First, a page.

Mary lives in a village surrounded by a fence. Inside the village the Sisterhood rules all and the Guardians patrol the fence. Outside the fence the Unconsecrated will stop at nothing to break in and consume human flesh. Mary is getting to an age where she either must be asked for by a young man in the village or join the Sisterhood. She is forced to join the Sisterhood but found unsuitable for that work and when her childhood friend Harry asks for her she becomes his betrothed. However the only problem is that Mary took care Harrys brother Travis while she was in the Sisterhood and both feel deeply in love.

Marys love troubles suddenly become inconsequential when a strange fast moving Unconsecrated breaks into the village and rips their lives apart.

This book starts out very slow but does pick up pace towards the end. The tone in the beginning reminds a lot of the movie The Village. Over half of the book is about Mary in her little village dealing with her day to day worries and concerns. Things do pick up towards the end but the pacing is strange. First Mary is completely obsessed with her love for Travis, then she ignores him in her quest for the ocean her mother told stories about, then she is obsessed with him again and then ignoring him. It was like Ryan couldnt have Mary be in love AND eager to seek out the ocean at the same time...it was weird.

I thought the characters were a bit bland as well and didn't really engage with them. Mary is selfish and determined to fulfill her needs and obsessions; she doesnt think about long term consequences and her actions were pretty stupid and poorly thought out. None of the other main characters really grabbed me and engaged me either; they were all just kind of blah. This book was full of characters who were selfish and short-sighted and generally annoying.

However, I did enjoy the world here and am curious to learn more about it. I felt like as soon as the story started to actually get interesting the book was over. Although lets be honest the idea of secluded human societies in a post-apocalyptic zombie infested world isnt really all that unique...its been done many times before.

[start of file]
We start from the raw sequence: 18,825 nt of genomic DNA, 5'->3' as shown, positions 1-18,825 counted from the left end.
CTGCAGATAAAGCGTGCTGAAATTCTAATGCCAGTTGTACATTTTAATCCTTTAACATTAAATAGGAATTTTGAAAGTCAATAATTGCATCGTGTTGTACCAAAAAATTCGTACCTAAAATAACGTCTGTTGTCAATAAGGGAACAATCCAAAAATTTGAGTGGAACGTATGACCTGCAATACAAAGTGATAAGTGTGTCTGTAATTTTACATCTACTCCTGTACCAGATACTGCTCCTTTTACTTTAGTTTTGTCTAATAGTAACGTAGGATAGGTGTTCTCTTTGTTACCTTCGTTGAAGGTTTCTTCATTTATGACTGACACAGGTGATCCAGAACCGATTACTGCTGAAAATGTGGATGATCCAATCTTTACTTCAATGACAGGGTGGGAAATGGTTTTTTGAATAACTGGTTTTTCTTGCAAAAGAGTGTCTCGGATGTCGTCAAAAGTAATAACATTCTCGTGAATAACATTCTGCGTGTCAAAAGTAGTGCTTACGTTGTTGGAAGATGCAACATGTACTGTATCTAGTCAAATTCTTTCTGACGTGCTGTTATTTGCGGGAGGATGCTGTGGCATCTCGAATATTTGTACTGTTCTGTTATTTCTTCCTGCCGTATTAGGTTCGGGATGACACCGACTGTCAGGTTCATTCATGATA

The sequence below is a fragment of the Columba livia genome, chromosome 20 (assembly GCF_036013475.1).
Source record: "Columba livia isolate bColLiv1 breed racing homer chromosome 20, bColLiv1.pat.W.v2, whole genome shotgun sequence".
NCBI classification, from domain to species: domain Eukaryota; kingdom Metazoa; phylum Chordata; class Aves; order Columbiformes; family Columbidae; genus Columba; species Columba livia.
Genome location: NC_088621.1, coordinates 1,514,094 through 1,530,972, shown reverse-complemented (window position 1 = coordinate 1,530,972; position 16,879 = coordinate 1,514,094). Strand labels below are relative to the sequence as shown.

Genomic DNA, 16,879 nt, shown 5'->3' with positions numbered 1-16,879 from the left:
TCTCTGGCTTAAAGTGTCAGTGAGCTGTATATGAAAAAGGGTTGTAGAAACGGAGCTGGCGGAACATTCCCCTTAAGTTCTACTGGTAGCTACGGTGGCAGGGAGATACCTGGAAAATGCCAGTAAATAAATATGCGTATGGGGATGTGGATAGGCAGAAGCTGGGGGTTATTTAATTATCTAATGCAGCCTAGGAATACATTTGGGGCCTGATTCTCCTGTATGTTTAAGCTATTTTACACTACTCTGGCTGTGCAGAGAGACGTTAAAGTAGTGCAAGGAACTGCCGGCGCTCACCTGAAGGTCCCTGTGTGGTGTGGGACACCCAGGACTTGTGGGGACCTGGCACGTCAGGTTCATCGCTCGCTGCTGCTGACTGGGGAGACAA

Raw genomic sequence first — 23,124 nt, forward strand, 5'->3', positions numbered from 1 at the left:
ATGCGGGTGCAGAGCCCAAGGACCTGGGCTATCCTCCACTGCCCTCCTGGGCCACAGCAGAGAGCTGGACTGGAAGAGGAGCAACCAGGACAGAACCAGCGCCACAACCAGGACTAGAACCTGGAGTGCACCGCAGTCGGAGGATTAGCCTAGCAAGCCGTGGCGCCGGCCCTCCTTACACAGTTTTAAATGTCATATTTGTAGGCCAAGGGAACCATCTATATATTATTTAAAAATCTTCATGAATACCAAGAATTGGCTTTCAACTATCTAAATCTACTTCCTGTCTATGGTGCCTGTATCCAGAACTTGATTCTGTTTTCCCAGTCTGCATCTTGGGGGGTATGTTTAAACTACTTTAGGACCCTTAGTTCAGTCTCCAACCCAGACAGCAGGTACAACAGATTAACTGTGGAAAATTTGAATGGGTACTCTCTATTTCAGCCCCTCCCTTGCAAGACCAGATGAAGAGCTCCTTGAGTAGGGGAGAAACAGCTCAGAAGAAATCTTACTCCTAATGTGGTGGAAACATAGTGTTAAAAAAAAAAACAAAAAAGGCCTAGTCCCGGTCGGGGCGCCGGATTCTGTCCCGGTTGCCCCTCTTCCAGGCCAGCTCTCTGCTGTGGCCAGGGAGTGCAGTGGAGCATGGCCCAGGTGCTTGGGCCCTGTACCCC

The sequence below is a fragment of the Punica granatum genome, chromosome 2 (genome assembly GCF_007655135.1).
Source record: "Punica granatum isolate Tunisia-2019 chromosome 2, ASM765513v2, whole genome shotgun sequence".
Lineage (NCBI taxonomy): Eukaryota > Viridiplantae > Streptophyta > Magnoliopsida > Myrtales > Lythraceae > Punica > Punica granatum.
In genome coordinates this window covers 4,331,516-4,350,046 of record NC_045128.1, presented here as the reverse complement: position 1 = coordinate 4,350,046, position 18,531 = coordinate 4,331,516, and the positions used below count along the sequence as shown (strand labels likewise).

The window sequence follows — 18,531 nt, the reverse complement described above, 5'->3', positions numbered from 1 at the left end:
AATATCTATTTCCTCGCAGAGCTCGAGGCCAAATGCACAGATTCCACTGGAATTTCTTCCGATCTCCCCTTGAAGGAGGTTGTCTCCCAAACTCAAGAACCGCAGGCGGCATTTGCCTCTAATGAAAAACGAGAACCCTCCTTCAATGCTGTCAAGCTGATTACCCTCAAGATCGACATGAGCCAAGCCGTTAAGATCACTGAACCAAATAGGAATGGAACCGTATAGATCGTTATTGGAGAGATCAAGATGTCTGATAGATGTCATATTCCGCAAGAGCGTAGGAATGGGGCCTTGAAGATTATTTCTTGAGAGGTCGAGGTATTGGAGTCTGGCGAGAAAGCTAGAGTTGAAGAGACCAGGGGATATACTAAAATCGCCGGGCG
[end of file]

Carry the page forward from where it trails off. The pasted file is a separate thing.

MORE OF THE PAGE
Overall this is a decent read for those who are looking for a dystopian YA zombie type of book. I found the world intriguing but thought the book was a bit slow and that the characters were unlikable and hard to engage with . I am unsure whether or not I will read the next book in the series right now; I kind of want to read more about this world but I am worried that the 2nd book will be as slow and boring as this one was.
reviewed The Forest of Hands and Teeth (Forest of Hands and Teeth, Bk 1) on + 215 more book reviews
This is one of those books that starts off a little strange and slow, and takes a little time to figure out, but then soon pulls you in. It was a very fast read, and one that wasn't easy to put down after the first several chapters.

Mary as a character isn't exactly likable, but she is human, and the wider story is told rather convincingly from her point of view. Of course, this means that there are some loose ends that never get resolved, because Mary doesn't see what happens to everyone or find out every secret. It also isn't quite like your usual zombie tale, as Carrie Ryan manages to put a fresh twist on the idea we are all familiar with. In some ways these things served as weaknesses, but they were also strengths in other ways, though it is somewhat hard to describe. But, if you read it, I'm sure you'll see what I mean.
reviewed The Forest of Hands and Teeth (Forest of Hands and Teeth, Bk 1) on + 38 more book reviews
This is one of those times when I didn't read the dust jacket (should've! Oh, I really should've.) and just snapped up the book because it could be had for a mere quarter. A quarter for the charity store, right? That's a good deed. A better deed would've been done by this person's editor and whomever is working at Delacorte Press. Basically this novel is a combo of "The Village" + some teen romance + a pinch of the Hunger Games' bow-and-arrow skillset + toss in some nuns and the undead, and you're off to a ripper of a book.

Except, yeah. It sucked. So, maybe your average undead loving pap reader will dig it. (Not to pun. But I did! Shoot me! -- but not with a bow and arrow.)